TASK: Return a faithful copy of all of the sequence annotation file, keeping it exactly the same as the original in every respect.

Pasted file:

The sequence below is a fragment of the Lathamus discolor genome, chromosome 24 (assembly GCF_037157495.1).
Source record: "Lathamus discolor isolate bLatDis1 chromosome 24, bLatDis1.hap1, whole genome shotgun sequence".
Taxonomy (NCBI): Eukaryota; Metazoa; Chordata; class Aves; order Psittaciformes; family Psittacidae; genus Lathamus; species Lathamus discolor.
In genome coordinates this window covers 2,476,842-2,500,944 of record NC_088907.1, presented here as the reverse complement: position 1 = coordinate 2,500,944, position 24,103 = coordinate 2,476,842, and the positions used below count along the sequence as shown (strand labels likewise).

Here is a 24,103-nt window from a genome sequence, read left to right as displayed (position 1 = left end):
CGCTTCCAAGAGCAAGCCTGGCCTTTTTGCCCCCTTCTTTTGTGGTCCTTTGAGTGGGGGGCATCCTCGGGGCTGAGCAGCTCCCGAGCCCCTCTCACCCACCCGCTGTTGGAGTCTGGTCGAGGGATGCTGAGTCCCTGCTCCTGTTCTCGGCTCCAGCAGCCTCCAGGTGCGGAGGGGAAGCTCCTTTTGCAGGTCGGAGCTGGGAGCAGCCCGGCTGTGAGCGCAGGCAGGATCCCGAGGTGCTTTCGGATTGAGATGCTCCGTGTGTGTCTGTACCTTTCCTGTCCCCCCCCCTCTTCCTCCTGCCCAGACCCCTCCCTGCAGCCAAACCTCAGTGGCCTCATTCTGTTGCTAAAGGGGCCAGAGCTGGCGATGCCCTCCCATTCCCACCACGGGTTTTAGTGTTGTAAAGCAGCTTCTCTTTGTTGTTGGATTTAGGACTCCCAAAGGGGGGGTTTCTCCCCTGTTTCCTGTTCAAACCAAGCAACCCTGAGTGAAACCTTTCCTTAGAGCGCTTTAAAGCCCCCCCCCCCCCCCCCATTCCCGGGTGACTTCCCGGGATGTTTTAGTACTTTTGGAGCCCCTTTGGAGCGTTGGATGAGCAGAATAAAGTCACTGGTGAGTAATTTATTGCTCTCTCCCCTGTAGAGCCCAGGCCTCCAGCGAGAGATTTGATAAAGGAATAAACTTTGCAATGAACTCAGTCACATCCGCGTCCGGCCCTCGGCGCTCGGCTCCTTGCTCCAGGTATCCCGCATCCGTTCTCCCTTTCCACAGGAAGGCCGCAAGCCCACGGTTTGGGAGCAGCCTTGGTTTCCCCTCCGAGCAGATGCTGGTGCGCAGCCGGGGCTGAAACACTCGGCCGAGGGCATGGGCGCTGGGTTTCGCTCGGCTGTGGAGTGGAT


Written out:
The sequence below is a fragment of the Lathamus discolor genome, chromosome 24 (assembly GCF_037157495.1).
Source record: "Lathamus discolor isolate bLatDis1 chromosome 24, bLatDis1.hap1, whole genome shotgun sequence".
Taxonomy (NCBI): Eukaryota; Metazoa; Chordata; class Aves; order Psittaciformes; family Psittacidae; genus Lathamus; species Lathamus discolor.
In genome coordinates this window covers 2,476,842-2,500,944 of record NC_088907.1, presented here as the reverse complement: position 1 = coordinate 2,500,944, position 24,103 = coordinate 2,476,842, and the positions used below count along the sequence as shown (strand labels likewise).

Here is a 24,103-nt window from a genome sequence, read left to right as displayed (position 1 = left end):
CGCTTCCAAGAGCAAGCCTGGCCTTTTTGCCCCCTTCTTTTGTGGTCCTTTGAGTGGGGGGCATCCTCGGGGCTGAGCAGCTCCCGAGCCCCTCTCACCCACCCGCTGTTGGAGTCTGGTCGAGGGATGCTGAGTCCCTGCTCCTGTTCTCGGCTCCAGCAGCCTCCAGGTGCGGAGGGGAAGCTCCTTTTGCAGGTCGGAGCTGGGAGCAGCCCGGCTGTGAGCGCAGGCAGGATCCCGAGGTGCTTTCGGATTGAGATGCTCCGTGTGTGTCTGTACCTTTCCTGTCCCCCCCCCTCTTCCTCCTGCCCAGACCCCTCCCTGCAGCCAAACCTCAGTGGCCTCATTCTGTTGCTAAAGGGGCCAGAGCTGGCGATGCCCTCCCATTCCCACCACGGGTTTTAGTGTTGTAAAGCAGCTTCTCTTTGTTGTTGGATTTAGGACTCCCAAAGGGGGGGTTTCTCCCCTGTTTCCTGTTCAAACCAAGCAACCCTGAGTGAAACCTTTCCTTAGAGCGCTTTAAAGCCCCCCCCCCCCCCCCCATTCCCGGGTGACTTCCCGGGATGTTTTAGTACTTTTGGAGCCCCTTTGGAGCGTTGGATGAGCAGAATAAAGTCACTGGTGAGTAATTTATTGCTCTCTCCCCTGTAGAGCCCAGGCCTCCAGCGAGAGATTTGATAAAGGAATAAACTTTGCAATGAACTCAGTCACATCCGCGTCCGGCCCTCGGCGCTCGGCTCCTTGCTCCAGGTATCCCGCATCCGTTCTCCCTTTCCACAGGAAGGCCGCAAGCCCACGGTTTGGGAGCAGCCTTGGTTTCCCCTCCGAGCAGATGCTGGTGCGCAGCCGGGGCTGAAACACTCGGCCGAGGGCATGGGCGCTGGGTTTCGCTCGGCTGTGGAGTGGAT